During British era, whoever opposed the British colonial expansion was perceived as a potential criminal. Particularly, if any attempts were made to oppose the government by the use of the arms, the charge of criminality was a certainty. Many of the wandering minstrels, fakirs, petty traders, rustic transporters and disbanded groups of soldiers were included by the British in their list of criminal groups. A particular cult, the Thuggee, gained a reputation for mingling with traveling nomads and killing them in order to get hold of valuables. During the first half of the nineteenth century, the tribes in the North West frontier had been declared ‘criminal tribes’. This category became increasingly open ended and by 1871 the British had prepared an official list of Criminal Tribes.
An act to regulate criminal tribes was passed that year. For instance, Bhils who had fought the British rule in Kandesh and on the banks of Narmada and were convicted under section 110 of the IPC were to be recognised as criminal tribes. The CT Act made provisions for establishing reformatory settlements where the criminal tribals could be kept in confinement and subjected to low paid work. They were required to report to the guardrooms several times every day, so that they did not escape the oppressive settlements. By 1921, the CT Act had been extended to cover numerous other tribes in Madras Presidency, Hyderabad and Mysore.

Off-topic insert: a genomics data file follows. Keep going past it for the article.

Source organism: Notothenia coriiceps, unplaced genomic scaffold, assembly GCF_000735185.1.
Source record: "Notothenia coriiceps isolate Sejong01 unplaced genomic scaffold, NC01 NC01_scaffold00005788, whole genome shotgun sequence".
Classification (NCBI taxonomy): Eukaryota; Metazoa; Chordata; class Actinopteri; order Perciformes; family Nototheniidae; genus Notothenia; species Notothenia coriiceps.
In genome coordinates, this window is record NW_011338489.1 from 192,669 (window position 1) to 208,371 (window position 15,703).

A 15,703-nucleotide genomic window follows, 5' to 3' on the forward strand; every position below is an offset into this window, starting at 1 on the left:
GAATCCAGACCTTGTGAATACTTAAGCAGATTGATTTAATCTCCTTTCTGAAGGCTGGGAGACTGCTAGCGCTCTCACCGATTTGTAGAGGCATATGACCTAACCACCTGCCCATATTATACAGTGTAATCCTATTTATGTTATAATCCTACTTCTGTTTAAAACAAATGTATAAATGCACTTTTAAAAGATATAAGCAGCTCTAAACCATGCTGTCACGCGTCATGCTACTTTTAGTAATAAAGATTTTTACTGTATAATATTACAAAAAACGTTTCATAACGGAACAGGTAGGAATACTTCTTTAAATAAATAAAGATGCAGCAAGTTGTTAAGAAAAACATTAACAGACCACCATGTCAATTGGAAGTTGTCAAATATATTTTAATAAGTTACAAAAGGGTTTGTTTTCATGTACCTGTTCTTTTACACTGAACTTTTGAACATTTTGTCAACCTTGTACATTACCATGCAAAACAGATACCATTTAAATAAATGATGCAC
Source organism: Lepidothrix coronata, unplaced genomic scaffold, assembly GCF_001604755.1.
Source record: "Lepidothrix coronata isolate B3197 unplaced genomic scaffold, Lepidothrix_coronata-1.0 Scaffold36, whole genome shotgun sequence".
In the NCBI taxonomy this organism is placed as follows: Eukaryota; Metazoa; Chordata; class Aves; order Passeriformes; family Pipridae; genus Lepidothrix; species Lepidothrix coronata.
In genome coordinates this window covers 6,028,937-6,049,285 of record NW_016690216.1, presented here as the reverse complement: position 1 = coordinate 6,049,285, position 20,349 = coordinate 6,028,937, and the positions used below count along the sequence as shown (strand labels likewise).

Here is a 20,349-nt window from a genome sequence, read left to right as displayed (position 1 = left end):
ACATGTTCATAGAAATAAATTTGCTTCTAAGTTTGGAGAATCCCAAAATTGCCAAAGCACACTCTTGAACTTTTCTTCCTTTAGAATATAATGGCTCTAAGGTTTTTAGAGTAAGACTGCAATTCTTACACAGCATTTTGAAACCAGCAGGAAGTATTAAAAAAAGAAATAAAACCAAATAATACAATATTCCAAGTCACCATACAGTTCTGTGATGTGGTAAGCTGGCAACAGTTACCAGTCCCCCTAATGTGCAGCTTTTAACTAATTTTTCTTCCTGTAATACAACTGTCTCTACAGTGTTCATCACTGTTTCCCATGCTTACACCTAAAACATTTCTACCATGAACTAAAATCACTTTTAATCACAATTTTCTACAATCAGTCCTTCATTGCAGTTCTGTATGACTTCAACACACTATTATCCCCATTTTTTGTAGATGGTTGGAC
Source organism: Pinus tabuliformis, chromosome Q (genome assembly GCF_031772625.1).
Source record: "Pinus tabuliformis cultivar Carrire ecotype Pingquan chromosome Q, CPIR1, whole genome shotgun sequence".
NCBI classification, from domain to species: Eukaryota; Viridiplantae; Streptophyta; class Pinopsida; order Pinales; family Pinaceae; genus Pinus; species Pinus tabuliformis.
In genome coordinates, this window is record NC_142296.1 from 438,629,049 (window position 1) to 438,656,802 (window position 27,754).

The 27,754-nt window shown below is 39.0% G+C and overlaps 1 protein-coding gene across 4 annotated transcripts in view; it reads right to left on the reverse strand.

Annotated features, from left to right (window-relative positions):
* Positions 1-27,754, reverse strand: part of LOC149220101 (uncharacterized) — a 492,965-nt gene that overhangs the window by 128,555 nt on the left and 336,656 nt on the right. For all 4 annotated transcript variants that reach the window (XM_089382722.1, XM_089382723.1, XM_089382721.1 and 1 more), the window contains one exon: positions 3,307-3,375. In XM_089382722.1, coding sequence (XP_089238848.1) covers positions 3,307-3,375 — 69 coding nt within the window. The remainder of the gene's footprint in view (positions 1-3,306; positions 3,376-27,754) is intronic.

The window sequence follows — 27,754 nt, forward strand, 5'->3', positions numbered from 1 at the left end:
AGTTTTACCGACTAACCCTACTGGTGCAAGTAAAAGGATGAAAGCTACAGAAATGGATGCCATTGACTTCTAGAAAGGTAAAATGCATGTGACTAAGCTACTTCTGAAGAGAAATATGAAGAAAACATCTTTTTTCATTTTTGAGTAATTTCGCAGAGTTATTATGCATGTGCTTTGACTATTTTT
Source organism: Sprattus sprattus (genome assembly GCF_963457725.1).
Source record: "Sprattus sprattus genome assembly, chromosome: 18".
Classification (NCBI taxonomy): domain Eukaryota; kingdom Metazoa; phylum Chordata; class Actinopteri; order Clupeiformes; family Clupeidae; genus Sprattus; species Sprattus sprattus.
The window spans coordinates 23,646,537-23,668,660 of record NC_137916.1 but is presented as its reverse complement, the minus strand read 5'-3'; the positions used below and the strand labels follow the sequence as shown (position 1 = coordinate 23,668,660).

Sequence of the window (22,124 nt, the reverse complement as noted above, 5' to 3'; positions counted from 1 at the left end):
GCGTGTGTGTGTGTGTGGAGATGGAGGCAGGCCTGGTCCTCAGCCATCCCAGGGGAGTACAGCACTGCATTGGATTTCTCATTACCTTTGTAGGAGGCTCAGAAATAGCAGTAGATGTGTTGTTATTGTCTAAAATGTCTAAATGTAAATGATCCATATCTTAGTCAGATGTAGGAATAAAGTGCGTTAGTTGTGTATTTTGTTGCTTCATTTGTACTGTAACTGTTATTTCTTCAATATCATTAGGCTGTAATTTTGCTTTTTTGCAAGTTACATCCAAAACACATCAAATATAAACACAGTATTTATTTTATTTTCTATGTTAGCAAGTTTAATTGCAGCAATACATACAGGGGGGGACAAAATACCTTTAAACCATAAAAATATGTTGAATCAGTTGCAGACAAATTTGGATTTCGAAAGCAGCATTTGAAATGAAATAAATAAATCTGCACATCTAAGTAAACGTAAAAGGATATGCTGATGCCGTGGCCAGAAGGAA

Soon after Independence, the communities notified as criminal tribals were denotified by the Government. This notification was followed by substitution of a series of Acts, generally entitled ‘Habitual Offenders Act! The HOAs preserved most of the provisions of the former CT Acts, except the premise implicit in it that an entire community can be ‘born’ criminal. Apparently, the denotification and the passing of the HOAs should have ended the misery of the communities penalised under the CT Act. But that has not happened. The police force as well as the people in general were taught to look upon the ‘Criminal Tribes’ as born criminals during the colonial times. That attitude continues to persist even today.